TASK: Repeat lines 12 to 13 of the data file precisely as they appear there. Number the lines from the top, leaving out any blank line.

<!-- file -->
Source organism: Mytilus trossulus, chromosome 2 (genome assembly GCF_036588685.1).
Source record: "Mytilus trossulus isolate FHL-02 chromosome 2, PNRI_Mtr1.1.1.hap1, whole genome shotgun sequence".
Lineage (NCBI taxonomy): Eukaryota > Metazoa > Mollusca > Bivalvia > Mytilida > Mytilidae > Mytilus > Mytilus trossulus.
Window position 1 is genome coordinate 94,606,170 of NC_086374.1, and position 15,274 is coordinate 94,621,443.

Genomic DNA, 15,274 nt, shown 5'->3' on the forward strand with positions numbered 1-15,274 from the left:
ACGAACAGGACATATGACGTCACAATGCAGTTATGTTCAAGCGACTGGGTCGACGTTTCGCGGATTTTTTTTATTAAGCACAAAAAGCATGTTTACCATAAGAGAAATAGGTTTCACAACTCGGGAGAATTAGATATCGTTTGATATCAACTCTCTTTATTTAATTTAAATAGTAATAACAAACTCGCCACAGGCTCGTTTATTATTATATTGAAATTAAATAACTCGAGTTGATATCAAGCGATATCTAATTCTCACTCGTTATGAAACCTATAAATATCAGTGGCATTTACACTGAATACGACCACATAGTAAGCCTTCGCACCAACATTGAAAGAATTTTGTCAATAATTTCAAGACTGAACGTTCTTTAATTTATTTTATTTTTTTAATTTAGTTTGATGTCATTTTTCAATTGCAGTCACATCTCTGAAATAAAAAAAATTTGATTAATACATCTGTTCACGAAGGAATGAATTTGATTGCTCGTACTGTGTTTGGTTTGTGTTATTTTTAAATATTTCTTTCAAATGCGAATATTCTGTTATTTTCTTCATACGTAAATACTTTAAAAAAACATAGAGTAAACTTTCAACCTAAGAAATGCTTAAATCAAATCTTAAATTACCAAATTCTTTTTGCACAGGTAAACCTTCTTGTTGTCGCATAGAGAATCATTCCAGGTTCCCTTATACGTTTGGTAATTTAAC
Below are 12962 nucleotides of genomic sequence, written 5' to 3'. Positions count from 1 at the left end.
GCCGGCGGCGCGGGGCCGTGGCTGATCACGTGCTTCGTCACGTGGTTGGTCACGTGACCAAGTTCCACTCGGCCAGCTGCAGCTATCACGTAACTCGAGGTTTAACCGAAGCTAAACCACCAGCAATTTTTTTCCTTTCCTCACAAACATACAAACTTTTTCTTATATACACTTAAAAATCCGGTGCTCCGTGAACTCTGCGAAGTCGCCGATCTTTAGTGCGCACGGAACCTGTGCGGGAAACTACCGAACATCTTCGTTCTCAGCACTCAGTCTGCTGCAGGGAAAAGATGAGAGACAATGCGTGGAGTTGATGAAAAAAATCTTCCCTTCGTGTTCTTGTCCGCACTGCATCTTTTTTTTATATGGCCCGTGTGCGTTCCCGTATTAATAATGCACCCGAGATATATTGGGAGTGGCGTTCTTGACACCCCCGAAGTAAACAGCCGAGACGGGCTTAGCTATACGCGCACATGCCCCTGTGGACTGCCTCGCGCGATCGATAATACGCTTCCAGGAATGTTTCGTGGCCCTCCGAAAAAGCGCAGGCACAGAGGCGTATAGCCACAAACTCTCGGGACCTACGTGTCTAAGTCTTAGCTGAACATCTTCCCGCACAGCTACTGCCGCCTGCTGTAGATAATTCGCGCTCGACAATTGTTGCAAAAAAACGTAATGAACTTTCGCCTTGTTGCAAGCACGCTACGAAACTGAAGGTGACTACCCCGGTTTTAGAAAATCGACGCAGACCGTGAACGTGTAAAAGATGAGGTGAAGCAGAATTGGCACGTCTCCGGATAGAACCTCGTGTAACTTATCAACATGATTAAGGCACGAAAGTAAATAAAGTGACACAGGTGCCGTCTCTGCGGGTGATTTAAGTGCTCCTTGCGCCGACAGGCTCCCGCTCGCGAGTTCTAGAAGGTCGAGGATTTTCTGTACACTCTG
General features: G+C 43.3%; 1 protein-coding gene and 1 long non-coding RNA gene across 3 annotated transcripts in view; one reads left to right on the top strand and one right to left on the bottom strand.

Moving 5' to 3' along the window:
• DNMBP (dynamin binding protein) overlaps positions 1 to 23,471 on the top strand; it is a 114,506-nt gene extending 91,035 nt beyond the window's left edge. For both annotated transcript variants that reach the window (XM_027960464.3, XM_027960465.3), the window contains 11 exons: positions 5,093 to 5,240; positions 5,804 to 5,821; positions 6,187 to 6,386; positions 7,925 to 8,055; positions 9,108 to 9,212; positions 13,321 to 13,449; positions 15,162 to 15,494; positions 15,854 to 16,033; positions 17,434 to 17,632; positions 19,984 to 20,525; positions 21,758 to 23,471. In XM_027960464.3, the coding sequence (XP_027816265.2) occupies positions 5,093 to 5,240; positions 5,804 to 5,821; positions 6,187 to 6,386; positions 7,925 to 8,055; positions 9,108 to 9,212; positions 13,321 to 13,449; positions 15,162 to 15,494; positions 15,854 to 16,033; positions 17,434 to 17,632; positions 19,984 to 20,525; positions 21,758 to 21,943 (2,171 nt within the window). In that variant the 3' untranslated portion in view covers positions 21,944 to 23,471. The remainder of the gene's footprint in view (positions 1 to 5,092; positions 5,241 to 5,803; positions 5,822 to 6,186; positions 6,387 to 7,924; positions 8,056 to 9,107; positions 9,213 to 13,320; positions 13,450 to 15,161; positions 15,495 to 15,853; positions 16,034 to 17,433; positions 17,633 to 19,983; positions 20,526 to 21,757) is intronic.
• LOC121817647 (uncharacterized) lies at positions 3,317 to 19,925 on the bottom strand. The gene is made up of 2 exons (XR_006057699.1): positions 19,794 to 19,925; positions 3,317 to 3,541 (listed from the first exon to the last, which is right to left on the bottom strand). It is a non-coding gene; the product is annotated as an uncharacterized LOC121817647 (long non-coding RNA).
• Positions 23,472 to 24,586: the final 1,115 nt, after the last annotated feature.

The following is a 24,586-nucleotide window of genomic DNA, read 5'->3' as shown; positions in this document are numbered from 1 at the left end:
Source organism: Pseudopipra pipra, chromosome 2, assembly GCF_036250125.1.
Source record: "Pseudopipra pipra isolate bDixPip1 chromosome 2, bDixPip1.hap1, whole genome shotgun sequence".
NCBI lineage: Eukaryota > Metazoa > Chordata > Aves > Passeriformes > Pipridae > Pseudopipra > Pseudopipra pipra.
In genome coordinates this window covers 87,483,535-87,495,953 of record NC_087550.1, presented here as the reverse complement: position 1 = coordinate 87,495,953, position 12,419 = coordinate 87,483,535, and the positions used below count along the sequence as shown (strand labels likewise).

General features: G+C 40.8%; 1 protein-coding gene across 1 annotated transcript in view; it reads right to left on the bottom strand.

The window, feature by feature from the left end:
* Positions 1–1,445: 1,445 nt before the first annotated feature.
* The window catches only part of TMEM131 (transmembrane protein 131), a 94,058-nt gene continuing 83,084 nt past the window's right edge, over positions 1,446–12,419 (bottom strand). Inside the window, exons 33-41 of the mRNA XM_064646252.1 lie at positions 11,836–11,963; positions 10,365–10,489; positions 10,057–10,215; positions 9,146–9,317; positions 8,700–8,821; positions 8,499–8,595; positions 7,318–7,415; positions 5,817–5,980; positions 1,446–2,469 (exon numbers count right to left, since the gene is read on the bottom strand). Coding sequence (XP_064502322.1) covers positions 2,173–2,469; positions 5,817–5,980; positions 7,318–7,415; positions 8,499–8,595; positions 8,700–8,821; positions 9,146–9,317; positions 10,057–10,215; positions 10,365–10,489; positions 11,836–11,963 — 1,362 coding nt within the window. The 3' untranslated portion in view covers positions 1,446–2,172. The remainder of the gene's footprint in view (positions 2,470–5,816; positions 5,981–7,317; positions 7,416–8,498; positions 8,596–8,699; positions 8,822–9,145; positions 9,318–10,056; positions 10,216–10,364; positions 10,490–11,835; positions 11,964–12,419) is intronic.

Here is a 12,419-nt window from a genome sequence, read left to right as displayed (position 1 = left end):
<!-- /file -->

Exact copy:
• LOC121817647 (uncharacterized) lies at positions 3,317 to 19,925 on the bottom strand. The gene is made up of 2 exons (XR_006057699.1): positions 19,794 to 19,925; positions 3,317 to 3,541 (listed from the first exon to the last, which is right to left on the bottom strand). It is a non-coding gene; the product is annotated as an uncharacterized LOC121817647 (long non-coding RNA).
• Positions 23,472 to 24,586: the final 1,115 nt, after the last annotated feature.